Wednesday, September 5, 2018

The Anniversary of The Ohio Wind Storm of 2008 - Hurricane Ike

This photo, “One More Image of Hurricane Ike” is copyright (c) 2009 born1945 and made available under an Attribution 2.0 Generic license.
As Tropical Storm Gordon begins its trek inland, I can't help but think back to Hurricane Ike and the Ohio Wind Storm of 2008. Of course, meteorologists aren't forecasting the remnants of Gordon to be "another Ike" (we're only expecting a bit of rain at most), it still conjures up memories because of the close time frame.

When the remnants of Hurricane Ike slammed into southwest Ohio on September 14, 2008, my family and millions of other Ohioans were wholly unprepared. With wind gusts up to 75 miles per hour — equivalent to the sustained winds of a category 1 hurricane — the property damage and power outages were substantial. There were a total of 2.6 million outages in Ohio alone and many customers were out for over a week. It was one of the largest outages caused by a natural disaster in the history of the Midwest. In addition to power outages, over $560 million in damages were reported across the state.

My son was only one at the time and while he doesn't remember, I remember like it was yesterday.

The Ohio Wind Storm of 2008 began on a Sunday morning. I awoke, noticing that it was incredibly windy. I knew that the remnants of Ike had arrived, but I never expected things to get as wild as they did. It's quite amazing what wind can do.

Around two in the afternoon, I set off to take my husband to work. While driving down Interstate 70 West towards Huber Heights, the wind was considerably strong. It was difficult to keep my car in my lane and I remember thinking, If it's this bad for my sedan, imagine what it's like for high-profile vehicles! I made a mental note to stay the hell away from any semi-trucks. As we approached our exit, there were corn husks flying all over the highway.

I dropped my husband off at his job and drove to see my parents. It was, after all, still a typical Sunday. This Sunday, however, would prove to be far beyond typical.

By the time I arrived at their home, the wind had picked up significantly. I took my son inside, fighting the wind, and called my sister. She was attending X-Fest 13 at the Montgomery County Fairgrounds. She was fine but she said that the wind was insane — the fairgrounds are on a dirt plot so dirt was blowing everywhere. I told her it'd probably be best if she just came home, but she decided to stick it out. It wasn't long after our phone conversation that she called back to let me know that Candlebox had just finished up and X-Fest was cut short due to high winds. She was heading home.

Almost immediately after I got off the phone with her the second time, I was staring out the window, watching the trees sway and bend like the flailing inflatable tube men, when I witnessed my mother's steel patio chairs blow down the driveway and into the road. I ran out to get them and stacked them for added weight — and they still blew down a second time. I had to tie them down.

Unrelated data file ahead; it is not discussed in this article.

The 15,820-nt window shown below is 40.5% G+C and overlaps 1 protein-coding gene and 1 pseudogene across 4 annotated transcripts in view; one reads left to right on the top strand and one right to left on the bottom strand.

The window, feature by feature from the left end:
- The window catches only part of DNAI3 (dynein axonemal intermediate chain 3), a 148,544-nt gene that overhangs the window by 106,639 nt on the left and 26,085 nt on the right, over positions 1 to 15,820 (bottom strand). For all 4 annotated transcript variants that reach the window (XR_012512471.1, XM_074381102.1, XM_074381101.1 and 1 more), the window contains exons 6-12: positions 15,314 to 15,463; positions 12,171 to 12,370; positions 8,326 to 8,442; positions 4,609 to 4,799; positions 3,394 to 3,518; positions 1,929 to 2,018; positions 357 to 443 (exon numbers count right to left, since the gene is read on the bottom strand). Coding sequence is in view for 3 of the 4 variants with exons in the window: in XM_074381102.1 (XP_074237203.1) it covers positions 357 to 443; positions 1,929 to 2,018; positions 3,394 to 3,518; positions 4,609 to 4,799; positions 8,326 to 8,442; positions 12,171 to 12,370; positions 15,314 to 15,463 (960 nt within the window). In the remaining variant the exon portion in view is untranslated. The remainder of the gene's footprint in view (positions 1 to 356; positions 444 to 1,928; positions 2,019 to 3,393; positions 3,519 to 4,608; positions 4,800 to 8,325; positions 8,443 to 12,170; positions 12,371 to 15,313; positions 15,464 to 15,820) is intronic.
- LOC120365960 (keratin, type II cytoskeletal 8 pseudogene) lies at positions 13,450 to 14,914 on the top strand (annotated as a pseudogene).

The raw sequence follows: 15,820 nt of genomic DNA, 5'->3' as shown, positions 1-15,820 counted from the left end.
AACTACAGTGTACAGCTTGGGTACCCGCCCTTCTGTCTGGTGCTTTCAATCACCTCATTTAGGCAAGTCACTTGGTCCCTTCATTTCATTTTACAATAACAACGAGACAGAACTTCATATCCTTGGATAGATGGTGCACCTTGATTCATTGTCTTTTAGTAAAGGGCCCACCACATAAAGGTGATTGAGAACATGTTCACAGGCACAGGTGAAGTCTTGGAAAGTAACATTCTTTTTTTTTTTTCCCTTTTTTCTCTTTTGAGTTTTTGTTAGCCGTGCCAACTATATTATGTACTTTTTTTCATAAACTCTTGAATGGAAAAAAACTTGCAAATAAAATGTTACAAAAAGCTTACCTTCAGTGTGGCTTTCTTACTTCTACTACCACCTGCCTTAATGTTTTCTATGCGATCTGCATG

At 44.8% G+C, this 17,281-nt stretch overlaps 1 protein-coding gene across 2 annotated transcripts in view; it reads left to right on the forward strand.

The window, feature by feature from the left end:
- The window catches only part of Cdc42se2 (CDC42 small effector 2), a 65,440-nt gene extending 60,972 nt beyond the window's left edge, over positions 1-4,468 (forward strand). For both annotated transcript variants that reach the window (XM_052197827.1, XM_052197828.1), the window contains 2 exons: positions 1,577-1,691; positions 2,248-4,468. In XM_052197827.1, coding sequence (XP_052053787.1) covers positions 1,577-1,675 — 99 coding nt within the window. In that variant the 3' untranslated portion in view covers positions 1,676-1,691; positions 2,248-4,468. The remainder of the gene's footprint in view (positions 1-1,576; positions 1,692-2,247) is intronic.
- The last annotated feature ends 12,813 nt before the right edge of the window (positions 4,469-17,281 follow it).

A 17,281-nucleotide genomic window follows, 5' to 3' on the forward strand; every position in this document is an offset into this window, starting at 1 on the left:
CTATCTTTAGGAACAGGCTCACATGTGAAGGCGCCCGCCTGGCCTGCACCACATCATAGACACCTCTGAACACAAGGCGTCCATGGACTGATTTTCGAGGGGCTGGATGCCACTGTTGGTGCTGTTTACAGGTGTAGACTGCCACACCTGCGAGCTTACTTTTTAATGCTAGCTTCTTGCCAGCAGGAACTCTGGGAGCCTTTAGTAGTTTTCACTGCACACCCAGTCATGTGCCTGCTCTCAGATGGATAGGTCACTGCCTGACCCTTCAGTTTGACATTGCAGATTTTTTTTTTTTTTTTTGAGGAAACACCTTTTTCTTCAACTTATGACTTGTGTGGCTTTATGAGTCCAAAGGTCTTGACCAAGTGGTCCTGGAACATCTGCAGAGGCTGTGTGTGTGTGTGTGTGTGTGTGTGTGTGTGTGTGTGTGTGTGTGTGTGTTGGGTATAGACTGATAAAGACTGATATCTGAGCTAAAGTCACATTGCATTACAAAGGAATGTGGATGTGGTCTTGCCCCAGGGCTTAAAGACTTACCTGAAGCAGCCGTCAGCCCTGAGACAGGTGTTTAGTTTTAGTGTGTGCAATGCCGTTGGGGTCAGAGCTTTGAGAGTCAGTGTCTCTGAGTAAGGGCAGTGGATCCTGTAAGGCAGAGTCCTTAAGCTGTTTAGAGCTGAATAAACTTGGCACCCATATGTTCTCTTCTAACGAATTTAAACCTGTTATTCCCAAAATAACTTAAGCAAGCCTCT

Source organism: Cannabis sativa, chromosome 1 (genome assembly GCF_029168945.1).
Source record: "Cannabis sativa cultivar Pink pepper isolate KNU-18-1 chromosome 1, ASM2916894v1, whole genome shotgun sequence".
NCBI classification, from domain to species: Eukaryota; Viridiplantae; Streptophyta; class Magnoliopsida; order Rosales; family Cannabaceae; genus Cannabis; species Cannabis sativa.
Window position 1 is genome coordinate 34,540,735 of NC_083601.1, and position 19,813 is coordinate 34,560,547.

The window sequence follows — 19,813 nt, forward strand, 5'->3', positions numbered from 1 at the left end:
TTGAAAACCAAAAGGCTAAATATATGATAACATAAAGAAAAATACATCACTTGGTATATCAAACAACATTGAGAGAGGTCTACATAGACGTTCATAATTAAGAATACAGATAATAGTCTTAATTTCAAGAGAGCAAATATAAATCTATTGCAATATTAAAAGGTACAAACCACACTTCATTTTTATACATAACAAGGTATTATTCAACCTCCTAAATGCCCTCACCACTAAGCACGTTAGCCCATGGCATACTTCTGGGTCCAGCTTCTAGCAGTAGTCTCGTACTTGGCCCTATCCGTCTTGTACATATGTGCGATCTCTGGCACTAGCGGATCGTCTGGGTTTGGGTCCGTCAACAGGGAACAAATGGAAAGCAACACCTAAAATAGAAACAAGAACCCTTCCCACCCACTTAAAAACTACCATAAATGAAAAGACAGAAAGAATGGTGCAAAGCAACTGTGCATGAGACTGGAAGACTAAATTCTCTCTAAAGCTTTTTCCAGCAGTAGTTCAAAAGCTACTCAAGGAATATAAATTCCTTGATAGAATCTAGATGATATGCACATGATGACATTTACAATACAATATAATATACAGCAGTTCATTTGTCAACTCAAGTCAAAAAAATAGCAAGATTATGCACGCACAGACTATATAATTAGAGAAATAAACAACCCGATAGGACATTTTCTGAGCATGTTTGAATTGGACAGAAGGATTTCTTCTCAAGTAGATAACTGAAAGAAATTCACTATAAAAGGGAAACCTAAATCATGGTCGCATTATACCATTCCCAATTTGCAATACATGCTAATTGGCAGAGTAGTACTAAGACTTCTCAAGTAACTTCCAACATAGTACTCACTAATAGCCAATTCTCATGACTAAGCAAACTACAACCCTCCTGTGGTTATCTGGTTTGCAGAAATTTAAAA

Conveniently (sarcasm, for those of you who aren't fluent), my parents' landlord was doing work on their living room window and had placed Plexiglas as a temporary fix. The Plexiglas kept flying out of the window — over and over and over again — until my dad finally taped it down.

Then, the power cut out.

We thought it would be temporary, but what we didn't realize was that thousands were already without power in the area. I decided that I would head to the other side of town to see if they had power and maybe grab us all a bite to eat. Terrible idea. The other side of town did have power but every single restaurant line was so far back that traffic was at a standstill. It was a disaster. McDonald's actually put employees outside to take vehicle orders along with the intercoms to move people through the line faster.

At this point, the number of outages was rising and the race to find ice was on.

My parents had just gone grocery shopping the day before, so my dad scrambled to find ice to save any food that they could until the power was restored. Ice was sold out nearly everywhere within the city. He had to drive nine miles for two bags of ice and even then, his efforts proved futile because they weren't out of power for one day or even two days...

...they were out of power for a full five days.

All of the food in the refrigerator and freezer spoiled. They showered in the dark. They got ready for work by candlelight. I offered for them to come to my place until their power was restored but they declined. My parents are troopers. Luckily, it was mid-September, so the weather was fair and they didn't suffer in extreme heat or extreme cold — that is, until the Ohio Ice Storm of 2011; that's another story for another day.

So, it was an interesting day to say the least. I'm the type of person that loves and respects nature and it's — often deadly — force, so I was absolutely fascinated by the natural phenomenon. As we come up on the 10 year anniversary of the Ohio Wind Storm of 2008, I think it's important that we recognize the importance of being prepared in cases of inclement weather.

Where were you during Hurricane Ike? Was your area impacted by the remnants?

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